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How to Sharpen a Knife with a Grinder

Knives can wear over time and can soon lose their sharpness. If you want to have a razor sharp knife for your desired purpose, you are going to want to consider sharpening your knife blade using a grinder.

This article talks you through the steps that you can use to sharpen a knife effectively using a grinder.

knife and log of wood


What types of grinders can you use to sharpen knives?

Perhaps the two best types of grinder to sharpen a knife are belt grinders and disk grinders. The beauty of these machines is that they can sharpen a knife quickly in comparison to using a steel. You can also vary the angle of the grinder to sharpen to your required needs.

They're also much easier to use than a sharpening stone and can produce a consistent and most importantly sharp end result. These grinders also have the necessary power to work with steel as opposed to wood.

You can use bench grinders also to sharpen knives but they are highly powerful and can often remove a lot of steel very quickly. A tiny knick at the wrong angle can permanently ruin the edge or appearance of the blade. Just small errors in judgement can result in the need for extensive re-grinding, taking you a lot longer and wasting more energy and money.

It's best to take a lot of time and care over your blade, particularly if you have built and designed the blade yourself in the first place.

Further reading: A step by step guide to making a knife


Selecting the right grit

Choosing the right grit is an essential part of the process. 100 grit is probably the best grit to sharpen a knife. However, if you have a tougher material such as high carbon steel, you might want to consider a 50 grit.

The blade can also require different types of grit for different purposes. A hunting knife or similar requires a lower number grit to ensure a sharper finish. However, some blades have more defined areas that require a number of different grits.

hand holding knife outside


Step by step guide to sharpening a knife with a grinder

The first part of the process is to clean your knife. You can do this by using a gentle wire brush, gently polishing the knife with an oily rag to remove any rust or dirt.

You then need to assess how many sharp edges your knife has. Some knives have two sharp edges, whereas others have one sharp edge and one flat edge.

You should load your grinder with your desired grit belt or disk. If using a belt, make sure that it is not too tight or too loose. You should have some tension but also a bit of give. Too tight or too loose and you could easily ruin your blade.

Start running the grinder and at first gently apply pressure up and down the length of the belt or disk. Hold the blade with both hands, flipping the blade if the blade is double sided. Whilst you are honing your skills, you should probably have one hand on the hilt and one hand on the blades tip to exert maximum control.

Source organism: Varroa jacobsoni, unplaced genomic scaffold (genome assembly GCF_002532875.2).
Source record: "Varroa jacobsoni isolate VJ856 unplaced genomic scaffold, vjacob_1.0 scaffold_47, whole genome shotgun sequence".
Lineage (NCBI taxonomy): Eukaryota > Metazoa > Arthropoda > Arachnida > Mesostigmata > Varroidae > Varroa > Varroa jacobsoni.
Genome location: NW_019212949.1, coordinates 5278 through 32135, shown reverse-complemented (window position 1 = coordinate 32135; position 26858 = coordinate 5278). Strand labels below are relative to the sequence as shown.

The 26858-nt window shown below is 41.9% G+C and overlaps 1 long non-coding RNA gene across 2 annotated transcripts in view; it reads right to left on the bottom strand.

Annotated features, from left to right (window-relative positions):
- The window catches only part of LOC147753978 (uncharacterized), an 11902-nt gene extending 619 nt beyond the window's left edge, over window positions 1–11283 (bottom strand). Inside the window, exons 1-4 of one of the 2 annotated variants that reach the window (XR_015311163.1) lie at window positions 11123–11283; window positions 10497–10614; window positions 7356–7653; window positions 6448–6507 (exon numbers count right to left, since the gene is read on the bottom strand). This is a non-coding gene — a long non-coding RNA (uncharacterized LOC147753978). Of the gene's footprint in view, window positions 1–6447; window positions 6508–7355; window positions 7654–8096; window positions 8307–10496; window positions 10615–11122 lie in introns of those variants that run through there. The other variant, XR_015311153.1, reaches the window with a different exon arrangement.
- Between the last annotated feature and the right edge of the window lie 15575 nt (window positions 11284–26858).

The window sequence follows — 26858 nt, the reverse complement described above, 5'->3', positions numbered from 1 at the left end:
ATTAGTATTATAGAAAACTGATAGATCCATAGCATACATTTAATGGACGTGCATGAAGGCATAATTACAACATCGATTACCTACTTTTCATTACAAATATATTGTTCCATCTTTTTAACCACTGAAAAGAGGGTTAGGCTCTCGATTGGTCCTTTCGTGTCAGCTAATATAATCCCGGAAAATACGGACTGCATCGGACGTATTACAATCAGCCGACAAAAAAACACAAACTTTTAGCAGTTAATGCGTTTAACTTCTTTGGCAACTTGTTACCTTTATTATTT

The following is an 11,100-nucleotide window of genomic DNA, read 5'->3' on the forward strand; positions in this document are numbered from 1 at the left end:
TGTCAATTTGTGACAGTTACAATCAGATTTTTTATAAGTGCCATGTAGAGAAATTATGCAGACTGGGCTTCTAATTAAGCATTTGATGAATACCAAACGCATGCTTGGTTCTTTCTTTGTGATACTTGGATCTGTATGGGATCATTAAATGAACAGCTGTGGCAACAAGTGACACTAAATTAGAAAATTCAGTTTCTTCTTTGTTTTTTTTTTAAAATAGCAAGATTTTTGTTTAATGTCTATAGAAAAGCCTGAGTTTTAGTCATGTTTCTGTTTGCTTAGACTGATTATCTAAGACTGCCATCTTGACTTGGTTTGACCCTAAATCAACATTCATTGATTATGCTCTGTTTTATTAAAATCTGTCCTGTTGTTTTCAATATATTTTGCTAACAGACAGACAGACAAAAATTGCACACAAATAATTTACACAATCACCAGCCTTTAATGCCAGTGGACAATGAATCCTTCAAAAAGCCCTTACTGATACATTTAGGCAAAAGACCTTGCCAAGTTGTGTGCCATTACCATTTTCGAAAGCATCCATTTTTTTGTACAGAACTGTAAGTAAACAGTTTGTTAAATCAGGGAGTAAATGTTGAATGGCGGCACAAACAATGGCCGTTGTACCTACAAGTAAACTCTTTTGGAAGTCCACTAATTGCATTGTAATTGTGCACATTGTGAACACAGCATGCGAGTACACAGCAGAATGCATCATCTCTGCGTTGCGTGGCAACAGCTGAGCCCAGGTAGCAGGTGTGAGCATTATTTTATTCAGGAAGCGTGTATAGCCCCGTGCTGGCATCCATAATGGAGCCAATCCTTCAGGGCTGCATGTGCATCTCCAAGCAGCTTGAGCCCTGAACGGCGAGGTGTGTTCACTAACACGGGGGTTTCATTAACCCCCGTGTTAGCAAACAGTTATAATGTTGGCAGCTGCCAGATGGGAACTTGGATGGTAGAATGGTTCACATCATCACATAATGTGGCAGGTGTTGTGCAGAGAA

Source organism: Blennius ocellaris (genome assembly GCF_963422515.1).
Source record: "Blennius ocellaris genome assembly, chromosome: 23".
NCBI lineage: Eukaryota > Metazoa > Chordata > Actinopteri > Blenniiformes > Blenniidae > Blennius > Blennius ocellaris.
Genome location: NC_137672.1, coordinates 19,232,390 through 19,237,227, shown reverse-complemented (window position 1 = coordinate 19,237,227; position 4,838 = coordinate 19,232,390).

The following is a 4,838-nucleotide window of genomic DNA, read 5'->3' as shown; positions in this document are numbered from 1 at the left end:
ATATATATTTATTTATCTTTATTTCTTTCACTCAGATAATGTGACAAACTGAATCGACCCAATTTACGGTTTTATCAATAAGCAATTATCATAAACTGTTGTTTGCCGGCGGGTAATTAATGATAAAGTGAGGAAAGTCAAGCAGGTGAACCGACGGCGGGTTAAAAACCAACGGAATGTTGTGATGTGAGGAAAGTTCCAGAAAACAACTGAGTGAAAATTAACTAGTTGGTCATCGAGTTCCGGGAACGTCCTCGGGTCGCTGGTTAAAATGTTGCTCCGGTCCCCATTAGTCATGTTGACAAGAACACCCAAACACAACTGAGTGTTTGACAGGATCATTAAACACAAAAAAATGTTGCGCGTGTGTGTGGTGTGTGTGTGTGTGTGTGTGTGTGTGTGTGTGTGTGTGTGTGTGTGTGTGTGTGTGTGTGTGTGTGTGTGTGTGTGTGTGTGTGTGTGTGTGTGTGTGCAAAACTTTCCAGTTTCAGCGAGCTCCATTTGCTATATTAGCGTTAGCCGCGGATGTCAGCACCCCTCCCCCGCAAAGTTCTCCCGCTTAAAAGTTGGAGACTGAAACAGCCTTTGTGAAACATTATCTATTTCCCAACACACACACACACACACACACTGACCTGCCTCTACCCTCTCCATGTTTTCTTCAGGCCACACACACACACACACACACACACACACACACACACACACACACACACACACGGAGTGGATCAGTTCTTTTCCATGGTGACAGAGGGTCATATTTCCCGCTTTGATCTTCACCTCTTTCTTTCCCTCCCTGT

To achieve your desired grind, you should be extremely careful with how far you go in terms of contact. Metal can quickly be removed but cannot be restored, so go light and gently!

Once you have achieved your desired sharpness, you should look to cool the blade. The process of grinding will have generated a lot of heat and so it is important to cool your steel in water. The water will cool it immediately and prevent the blade from damage.

Once you are satisfied with your work, you can also use a very fine sandpaper to carefully finish your work and create that extra smooth and sharp edge.

At this point you should test for sharpness. You can do this by holding a sheet of paper and resting the blade at the top edge. If the blade cuts the paper with relative ease, then your blade is sharp enough. Finally, wipe down your blade and store it in a dry place before your next use.


Considerations when you are sharpening a knife using a grinder

You should really try and hone your skills with a grinder if you are a novice. It is difficult to master control at first and you can inadvertently take too much metal off the surface of the blade, essentially ruining your blade. This will reduce the lifespan of your blades, so it's imperative that you practice on other material first, or something that you don't mind ruining.

You should ensure that the grinder surface is absolutely dust free to maintain a smooth finish. You should also not keep your knife on the surface of the grinder for too long as more abrasion can reduce the lifespan of the knife.

Move the blade naturally with the grinder. Follow the natural curve of the blade when sharpening the knife. You should choose a grinder that can regulate the speed of the grind, making control much easier. Finally, avoid raising the degree angle of the knife while sharpening as this can actually make the knife blunter.

knives sticking out of a tree



Sharpening a knife using a grinder is quite a difficult method to master, so it is worth carrying out a lot of tests. This will save you a lot of money in the long run, as you are going to ensure that your blades last a lot longer and even have a new lease of life. Maintaining your blade can mean that you can also make it as sharp as when it was first made.

Grinding can be done with a variety of tools including diamond stones and bench grinders but the best for steel and creating a razor sharp blade are the disk or belt grinder. Soul Ceramics has a range of belt and disk grinders available, perfectly suited to sharpening a knife. We have the necessary knowledge and experience to advise you on the best grinder for your needs.

Further Reading: What Is A Belt Grinder Used For?